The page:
Press Release: A Hard Blow to the El’ad Initiative and the Mayor of Jerusalem concerning the Building of the Kedem Compound
The National Appeals Committee fragmented El’ad’s monstrous building plan and established principles which create a precedent for any building plans on archaeological sites in the country.
The National Appeals Committee accepted a significant portion of the claims which Emek Shaveh and the other petitioners presented and sent the procedure concerning the Kedem Compound back to the Regional Planning Committee.
- At least half of the area of the antiquities must be exposed to the public view; the building itself will cover no more than half of the area of the antiquities.
- The size of the building will be considerably reduced in percentage. For instance, the Committee rejected the proposal of El’ad to devote an entire floor to an exhibit of the archaeological history of what they called “the floor of active archaeology”. The Committee determined that this exhibit does not do service to archaeology itself.
- The plan for building a parking garage of 250 spaces next to the antiquities area must be reconsidered.
- In any case, there will not be any building of foundations on more than 3% of the antiquities area.
- The Committee decided that the building should function only as an archaeological and historical exhibit space. This means a significant decrease of the area for commerical enterprise and tourism.
- The Committee decided that any plan for the preservation of an archaeological site must be submitted to a public debate. This decision of the Committee is in direct opposition to the position of the head of the Antiquities Authority.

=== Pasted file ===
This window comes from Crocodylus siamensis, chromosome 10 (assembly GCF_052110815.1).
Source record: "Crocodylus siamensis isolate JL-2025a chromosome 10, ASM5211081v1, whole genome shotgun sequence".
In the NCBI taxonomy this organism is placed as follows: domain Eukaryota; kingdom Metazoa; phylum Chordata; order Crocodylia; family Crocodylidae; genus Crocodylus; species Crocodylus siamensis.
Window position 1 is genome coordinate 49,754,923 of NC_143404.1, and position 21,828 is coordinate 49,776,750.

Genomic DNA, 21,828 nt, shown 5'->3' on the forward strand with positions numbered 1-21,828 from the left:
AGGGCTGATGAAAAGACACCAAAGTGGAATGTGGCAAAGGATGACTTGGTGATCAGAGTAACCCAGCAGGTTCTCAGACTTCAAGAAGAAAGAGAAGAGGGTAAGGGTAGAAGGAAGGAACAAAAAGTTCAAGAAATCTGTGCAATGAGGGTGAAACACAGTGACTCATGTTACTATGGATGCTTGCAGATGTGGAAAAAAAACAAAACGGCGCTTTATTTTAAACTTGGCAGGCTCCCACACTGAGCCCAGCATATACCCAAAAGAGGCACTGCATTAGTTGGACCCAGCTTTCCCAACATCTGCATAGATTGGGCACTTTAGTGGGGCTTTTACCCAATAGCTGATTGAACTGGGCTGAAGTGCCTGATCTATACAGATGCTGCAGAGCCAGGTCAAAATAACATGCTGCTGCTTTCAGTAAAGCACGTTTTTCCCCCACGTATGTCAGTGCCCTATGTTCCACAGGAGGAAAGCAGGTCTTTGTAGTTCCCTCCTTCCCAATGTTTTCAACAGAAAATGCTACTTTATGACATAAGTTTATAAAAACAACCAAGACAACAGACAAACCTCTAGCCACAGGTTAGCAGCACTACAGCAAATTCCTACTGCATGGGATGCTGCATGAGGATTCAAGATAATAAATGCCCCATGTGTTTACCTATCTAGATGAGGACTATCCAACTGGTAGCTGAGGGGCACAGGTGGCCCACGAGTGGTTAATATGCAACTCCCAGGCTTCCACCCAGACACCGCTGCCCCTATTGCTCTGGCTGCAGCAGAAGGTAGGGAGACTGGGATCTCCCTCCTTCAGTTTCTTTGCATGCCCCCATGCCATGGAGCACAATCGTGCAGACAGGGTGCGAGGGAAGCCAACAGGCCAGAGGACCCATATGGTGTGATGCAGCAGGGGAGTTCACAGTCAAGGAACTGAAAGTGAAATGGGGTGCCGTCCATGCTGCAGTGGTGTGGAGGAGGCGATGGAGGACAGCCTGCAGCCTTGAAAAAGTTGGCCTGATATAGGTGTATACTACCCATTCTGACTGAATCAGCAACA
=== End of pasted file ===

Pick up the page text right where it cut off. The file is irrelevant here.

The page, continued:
It was also decided, as a precedent, that in plans which require exceptional divergences from standard practice, in which archaeology is at the heart of the architectural approach, the public must have the opportunity to express its opinion. The Antiquities Authority does not have exclusive rights in decisions concerning archaeological preservation.
The decisions of the Committee to send the plan back to the Regional Planning Committee, to shrink significantly the size of the building and to renew the discussion concerning the preservation of archaeological sites, basically mean that there will be a long delay in the building procedure. If and when the building goes up, its size will be considerably more modest and less threatening to the character of historical Jerusalem.
The document of the decision of the Committee concerning the Kedem Compound is lengthy and detailed. We intend to study it closely in the coming days and to then consider our future actions.
For more information on the objections and on ‘Kedem Center,’ click here.
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